Monika Alise Johansen

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This paper presents an interpretive case study on extraction of disease surveillance data from Electronic Patient Records (EPRs) in primary care. The General Practitioners (GPs) use of the EPR system, and the effect this has on data content, such as symptoms reported by patients and diagnoses reported by GPs, is discussed. The paper contributes to greater(More)
The Norwegian Centre for Telemedicine (NST) has, over the past two decades, contributed to the development and implementation of telemedicine and ehealth services in Norway. From 2002, NST has been a WHO Collaboration Center for telemedicine. In August 1996, Norway became the first country to implement an official telemedicine fee schedule making(More)
BACKGROUND Over the last two decades, the number of studies on electronic symptom reporting has increased greatly. However, the field is very heterogeneous: the choices of patient groups, health service innovations, and research targets seem to involve a broad range of foci. To move the field forward, it is necessary to build on work that has been done and(More)
BACKGROUND We conducted in two parts a systematic review of randomized controlled trials (RCTs) on electronic symptom reporting between patients and providers to improve health care service quality. Part 1 reviewed the typology of patient groups, health service innovations, and research targets. Four innovation categories were identified: consultation(More)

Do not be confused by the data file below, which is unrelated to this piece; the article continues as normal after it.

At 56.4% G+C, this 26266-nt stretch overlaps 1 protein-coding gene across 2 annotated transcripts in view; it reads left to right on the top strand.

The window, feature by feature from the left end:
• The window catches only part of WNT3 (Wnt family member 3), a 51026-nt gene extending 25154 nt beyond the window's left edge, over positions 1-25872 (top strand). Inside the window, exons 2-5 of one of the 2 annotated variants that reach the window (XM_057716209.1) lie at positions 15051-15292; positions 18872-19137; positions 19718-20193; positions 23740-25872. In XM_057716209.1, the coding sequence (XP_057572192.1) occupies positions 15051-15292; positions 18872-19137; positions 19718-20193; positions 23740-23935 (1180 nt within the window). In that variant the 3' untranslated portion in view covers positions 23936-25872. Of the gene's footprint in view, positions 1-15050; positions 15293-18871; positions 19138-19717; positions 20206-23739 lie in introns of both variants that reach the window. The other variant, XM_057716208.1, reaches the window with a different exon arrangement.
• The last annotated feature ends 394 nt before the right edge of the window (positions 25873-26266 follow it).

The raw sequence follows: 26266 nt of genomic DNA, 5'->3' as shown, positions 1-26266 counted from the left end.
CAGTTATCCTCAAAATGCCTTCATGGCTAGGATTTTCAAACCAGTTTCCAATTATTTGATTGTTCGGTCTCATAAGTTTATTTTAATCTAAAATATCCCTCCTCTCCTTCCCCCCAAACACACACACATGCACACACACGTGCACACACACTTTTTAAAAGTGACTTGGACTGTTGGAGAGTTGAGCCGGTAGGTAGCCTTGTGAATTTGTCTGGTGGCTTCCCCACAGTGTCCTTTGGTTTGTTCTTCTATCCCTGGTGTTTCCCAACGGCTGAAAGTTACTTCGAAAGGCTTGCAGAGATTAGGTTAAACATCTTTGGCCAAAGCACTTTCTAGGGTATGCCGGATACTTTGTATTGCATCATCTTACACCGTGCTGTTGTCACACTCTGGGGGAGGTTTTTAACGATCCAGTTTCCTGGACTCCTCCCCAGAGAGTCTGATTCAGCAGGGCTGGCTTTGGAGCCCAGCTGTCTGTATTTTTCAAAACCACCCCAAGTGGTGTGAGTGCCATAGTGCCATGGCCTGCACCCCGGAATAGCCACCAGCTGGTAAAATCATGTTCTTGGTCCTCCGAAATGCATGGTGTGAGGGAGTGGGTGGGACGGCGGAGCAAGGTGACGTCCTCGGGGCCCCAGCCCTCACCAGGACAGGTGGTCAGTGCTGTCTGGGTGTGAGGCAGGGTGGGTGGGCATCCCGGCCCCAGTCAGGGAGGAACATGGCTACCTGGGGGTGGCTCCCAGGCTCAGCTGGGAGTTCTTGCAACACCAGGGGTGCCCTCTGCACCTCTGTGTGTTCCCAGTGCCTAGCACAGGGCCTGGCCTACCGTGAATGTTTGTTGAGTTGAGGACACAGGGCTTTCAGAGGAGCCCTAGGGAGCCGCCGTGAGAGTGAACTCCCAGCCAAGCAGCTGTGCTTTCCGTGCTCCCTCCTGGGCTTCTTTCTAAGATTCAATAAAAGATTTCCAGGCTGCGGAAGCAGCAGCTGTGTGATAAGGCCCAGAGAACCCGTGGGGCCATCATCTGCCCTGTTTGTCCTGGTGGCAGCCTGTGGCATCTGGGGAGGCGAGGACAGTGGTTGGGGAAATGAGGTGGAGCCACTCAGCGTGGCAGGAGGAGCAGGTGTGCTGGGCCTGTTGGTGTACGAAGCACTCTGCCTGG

A literature review has been conducted to gain an overview of which technologies and patient groups have previously been employed in scientific studies with regard to patients reporting symptoms electronically. This paper presents preliminary results from the review, based on the abstracts from relevant publications. The Medline database search identified(More)
A literature review has been conducted to gain an overview of the evolution of personal health records (PHR) and their role for self-management. This paper presents this evolution overview, based on review of abstracts from relevant publications in addition to full-text review of reviews. A search in the Medline database for 'PHR' and 'self-management'(More)
In this paper we have investigated "to what degree patients trust their regular doctor to be fully informed about the prevalence of infectious diseases in their neighbourhood", and what general practitioners (GPs) actually know. A representative sample of one thousand Norwegians (potential patients) was interviewed by telephone, and 13 GPs were interviewed(More)
This paper presents the main results from a qualitative risk assessment of information security aspects for a new real-time disease surveillance approach in general, and for the Snow surveillance system in particular. All possible security threats and acceptable solutions, and the implications these solutions had to the design of the system, were discussed.(More)
The paper presents how authentication and encryption is implemented in the Snow disease surveillance network. Requirements for the authentication mechanism were collected from General Practitioners (GPs). The identity of each Snow user is preserved across health institutions allowing GPs to move freely between health institutions and use the system(More)
To increase patients' empowerment and involvement in their own health, several countries has decided to provide patients with electronic access to their health record. This paper reports on the main findings from sub-studies and pilots prior to the implementation of patients' access to their medical records in large-scale in the Northern Norway Region. The(More)